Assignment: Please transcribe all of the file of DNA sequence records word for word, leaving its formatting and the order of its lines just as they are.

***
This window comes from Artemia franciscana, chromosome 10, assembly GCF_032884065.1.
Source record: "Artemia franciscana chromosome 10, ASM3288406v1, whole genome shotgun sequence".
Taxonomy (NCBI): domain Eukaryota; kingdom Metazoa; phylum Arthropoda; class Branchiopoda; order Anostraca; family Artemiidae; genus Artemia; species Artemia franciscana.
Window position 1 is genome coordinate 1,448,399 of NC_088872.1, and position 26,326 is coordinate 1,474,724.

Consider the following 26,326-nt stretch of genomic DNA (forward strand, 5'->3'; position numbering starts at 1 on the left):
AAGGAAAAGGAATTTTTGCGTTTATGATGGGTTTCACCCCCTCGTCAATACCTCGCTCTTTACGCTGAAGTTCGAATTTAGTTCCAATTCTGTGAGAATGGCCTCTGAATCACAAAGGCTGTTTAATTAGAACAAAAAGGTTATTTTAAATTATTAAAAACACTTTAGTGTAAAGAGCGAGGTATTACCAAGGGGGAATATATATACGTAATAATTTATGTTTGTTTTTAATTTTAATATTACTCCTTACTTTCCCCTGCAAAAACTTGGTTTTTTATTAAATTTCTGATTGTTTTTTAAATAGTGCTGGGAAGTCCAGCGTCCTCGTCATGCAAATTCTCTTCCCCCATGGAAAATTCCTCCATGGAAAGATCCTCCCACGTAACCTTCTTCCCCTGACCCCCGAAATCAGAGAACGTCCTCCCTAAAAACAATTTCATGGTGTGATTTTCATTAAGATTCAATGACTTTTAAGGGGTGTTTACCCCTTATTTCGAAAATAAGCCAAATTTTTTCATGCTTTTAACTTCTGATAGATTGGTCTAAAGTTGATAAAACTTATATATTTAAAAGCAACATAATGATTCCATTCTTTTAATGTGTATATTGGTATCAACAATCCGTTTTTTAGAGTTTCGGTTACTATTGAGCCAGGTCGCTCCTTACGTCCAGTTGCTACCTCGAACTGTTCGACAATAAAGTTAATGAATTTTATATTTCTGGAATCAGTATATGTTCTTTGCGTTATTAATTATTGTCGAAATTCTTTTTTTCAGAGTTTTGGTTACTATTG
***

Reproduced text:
This window comes from Artemia franciscana, chromosome 10, assembly GCF_032884065.1.
Source record: "Artemia franciscana chromosome 10, ASM3288406v1, whole genome shotgun sequence".
Taxonomy (NCBI): domain Eukaryota; kingdom Metazoa; phylum Arthropoda; class Branchiopoda; order Anostraca; family Artemiidae; genus Artemia; species Artemia franciscana.
Window position 1 is genome coordinate 1,448,399 of NC_088872.1, and position 26,326 is coordinate 1,474,724.

Consider the following 26,326-nt stretch of genomic DNA (forward strand, 5'->3'; position numbering starts at 1 on the left):
AAGGAAAAGGAATTTTTGCGTTTATGATGGGTTTCACCCCCTCGTCAATACCTCGCTCTTTACGCTGAAGTTCGAATTTAGTTCCAATTCTGTGAGAATGGCCTCTGAATCACAAAGGCTGTTTAATTAGAACAAAAAGGTTATTTTAAATTATTAAAAACACTTTAGTGTAAAGAGCGAGGTATTACCAAGGGGGAATATATATACGTAATAATTTATGTTTGTTTTTAATTTTAATATTACTCCTTACTTTCCCCTGCAAAAACTTGGTTTTTTATTAAATTTCTGATTGTTTTTTAAATAGTGCTGGGAAGTCCAGCGTCCTCGTCATGCAAATTCTCTTCCCCCATGGAAAATTCCTCCATGGAAAGATCCTCCCACGTAACCTTCTTCCCCTGACCCCCGAAATCAGAGAACGTCCTCCCTAAAAACAATTTCATGGTGTGATTTTCATTAAGATTCAATGACTTTTAAGGGGTGTTTACCCCTTATTTCGAAAATAAGCCAAATTTTTTCATGCTTTTAACTTCTGATAGATTGGTCTAAAGTTGATAAAACTTATATATTTAAAAGCAACATAATGATTCCATTCTTTTAATGTGTATATTGGTATCAACAATCCGTTTTTTAGAGTTTCGGTTACTATTGAGCCAGGTCGCTCCTTACGTCCAGTTGCTACCTCGAACTGTTCGACAATAAAGTTAATGAATTTTATATTTCTGGAATCAGTATATGTTCTTTGCGTTATTAATTATTGTCGAAATTCTTTTTTTCAGAGTTTTGGTTACTATTG